- The Washington Times - Tuesday, February 25, 2014

Following through on a recent pledge, House Democrats announced Tuesday they will start an official petition drive to force a vote to increase the federal minimum wage on the same day Senate Majority Leader Harry Reid said he would delay a vote on the issue.

Members of the House Democratic leadership team, joined by other members and business owners, will make the official announcement at a press event Wednesday.

At their party retreat two weeks ago, House Democrats said they planned to force floor votes on immigration and the wage increase, with the latter coming first because it’s the most central to their efforts to try to paint Republicans into a corner on the issue of income inequality.

But at the same time Mr. Reid, blaming Republican obstruction, announced Tuesday he’d be delaying a vote on the issue in the Senate.

“The obstruction continues, and it slows things down,” the Nevada Democrat said. “We also have been hampered as a result of trying to get an extension of unemployment benefits.”

Raising the minimum wage to $10.10 an hour will cost the U.S. economy a half-million jobs by 2016 but will boost wages for most low-income workers who still have their jobs, according to a Congressional Budget Office report released last week.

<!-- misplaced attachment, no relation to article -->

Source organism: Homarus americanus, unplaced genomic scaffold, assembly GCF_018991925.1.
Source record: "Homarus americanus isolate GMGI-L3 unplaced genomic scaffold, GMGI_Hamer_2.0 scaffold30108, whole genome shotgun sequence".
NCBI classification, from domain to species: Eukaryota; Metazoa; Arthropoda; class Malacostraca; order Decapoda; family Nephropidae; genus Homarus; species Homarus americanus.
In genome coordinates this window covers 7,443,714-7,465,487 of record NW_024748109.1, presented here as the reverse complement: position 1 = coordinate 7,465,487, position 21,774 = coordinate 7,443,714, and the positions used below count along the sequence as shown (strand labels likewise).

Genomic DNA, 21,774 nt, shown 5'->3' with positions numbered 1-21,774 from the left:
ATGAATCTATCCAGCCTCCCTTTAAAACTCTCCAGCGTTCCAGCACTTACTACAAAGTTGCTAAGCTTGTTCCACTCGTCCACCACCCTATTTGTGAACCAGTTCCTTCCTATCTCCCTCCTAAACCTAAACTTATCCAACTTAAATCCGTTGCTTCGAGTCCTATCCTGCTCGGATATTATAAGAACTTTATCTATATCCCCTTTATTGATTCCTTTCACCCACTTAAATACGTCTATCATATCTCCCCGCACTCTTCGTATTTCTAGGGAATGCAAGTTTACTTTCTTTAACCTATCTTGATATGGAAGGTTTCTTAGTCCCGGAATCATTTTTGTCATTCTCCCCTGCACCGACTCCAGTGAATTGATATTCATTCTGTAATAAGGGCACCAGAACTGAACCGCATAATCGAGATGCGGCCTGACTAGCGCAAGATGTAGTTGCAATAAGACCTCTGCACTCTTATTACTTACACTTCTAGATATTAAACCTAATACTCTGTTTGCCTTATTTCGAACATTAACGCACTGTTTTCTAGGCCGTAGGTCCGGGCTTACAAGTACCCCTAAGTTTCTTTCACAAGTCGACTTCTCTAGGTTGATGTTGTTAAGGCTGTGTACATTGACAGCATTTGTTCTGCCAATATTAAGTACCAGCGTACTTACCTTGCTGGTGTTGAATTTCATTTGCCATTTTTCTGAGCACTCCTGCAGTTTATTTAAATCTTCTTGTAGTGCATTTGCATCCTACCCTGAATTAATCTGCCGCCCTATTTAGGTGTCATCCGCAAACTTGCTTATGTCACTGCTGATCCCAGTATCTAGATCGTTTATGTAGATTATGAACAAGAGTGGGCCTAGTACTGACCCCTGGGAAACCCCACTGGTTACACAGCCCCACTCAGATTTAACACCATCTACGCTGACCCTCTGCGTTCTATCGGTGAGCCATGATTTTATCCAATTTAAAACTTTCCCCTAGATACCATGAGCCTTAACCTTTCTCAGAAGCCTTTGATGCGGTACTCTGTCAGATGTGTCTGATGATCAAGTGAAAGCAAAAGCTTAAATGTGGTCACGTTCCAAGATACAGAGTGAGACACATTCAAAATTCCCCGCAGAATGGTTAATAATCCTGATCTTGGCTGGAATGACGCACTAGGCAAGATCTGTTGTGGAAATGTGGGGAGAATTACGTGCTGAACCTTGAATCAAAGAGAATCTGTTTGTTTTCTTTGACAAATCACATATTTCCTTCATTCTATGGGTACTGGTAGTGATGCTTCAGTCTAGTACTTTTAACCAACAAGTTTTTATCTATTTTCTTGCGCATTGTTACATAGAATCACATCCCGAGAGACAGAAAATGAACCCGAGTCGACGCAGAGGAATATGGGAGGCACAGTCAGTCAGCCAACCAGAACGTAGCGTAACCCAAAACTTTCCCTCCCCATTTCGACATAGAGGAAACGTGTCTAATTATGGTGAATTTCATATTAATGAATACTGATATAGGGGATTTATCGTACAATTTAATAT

The issue has been high on the party’s 2014 agenda; President Obama recently took unilateral action to increase the floor wage for companies with federal contracts.

The White House praised the CBO’s finding that low-wage workers’ income would rise but said the job numbers “do not reflect the overall consensus view of economists.”

Mr. Reid said he will push forward with the bill eventually.

“People have a right to vote however they want,” he said. “But it makes it a little tough around here when you have companies like Gap, who have 65-75,000 employees, who’ve just done it. They’ve raised the minimum wage already. It’s happening all over the country.”

But Senate Minority Leader Mitch McConnell, citing the CBO report, said Tuesday he hopes it doesn’t get far.

“The last thing we need to be doing right now in our country is passing legislation that destroys even more jobs,” the Kentucky Republican said.

As for the movement on the issue in the House, the maneuvers to force floor votes, known as “discharge petitions,” are a longstanding way for the minority party in the lower chamber to get action on their priorities.

If they can get signatures of a majority of the members of Congress, the House leadership has to bring up the legislation.

The minority party starts a handful of petition drives every Congress, but they are rarely successful. The last one to succeed came was on campaign-finance restrictions, more than a decade ago.

When Democrats and their Republican allies got close to the number of signatures needed, GOP leaders, who controlled the chamber at the time, relented and agreed to bring the bill up for a debate.

That resulted in passage of the McCain-Feingold campaign-finance legislation, which restricted how money was raised and spent in connection with federal campaigns. The law has since been picked apart by federal courts that have found much of it unconstitutional.

• David Sherfinski can be reached at dsherfinski@washingtontimes.com.

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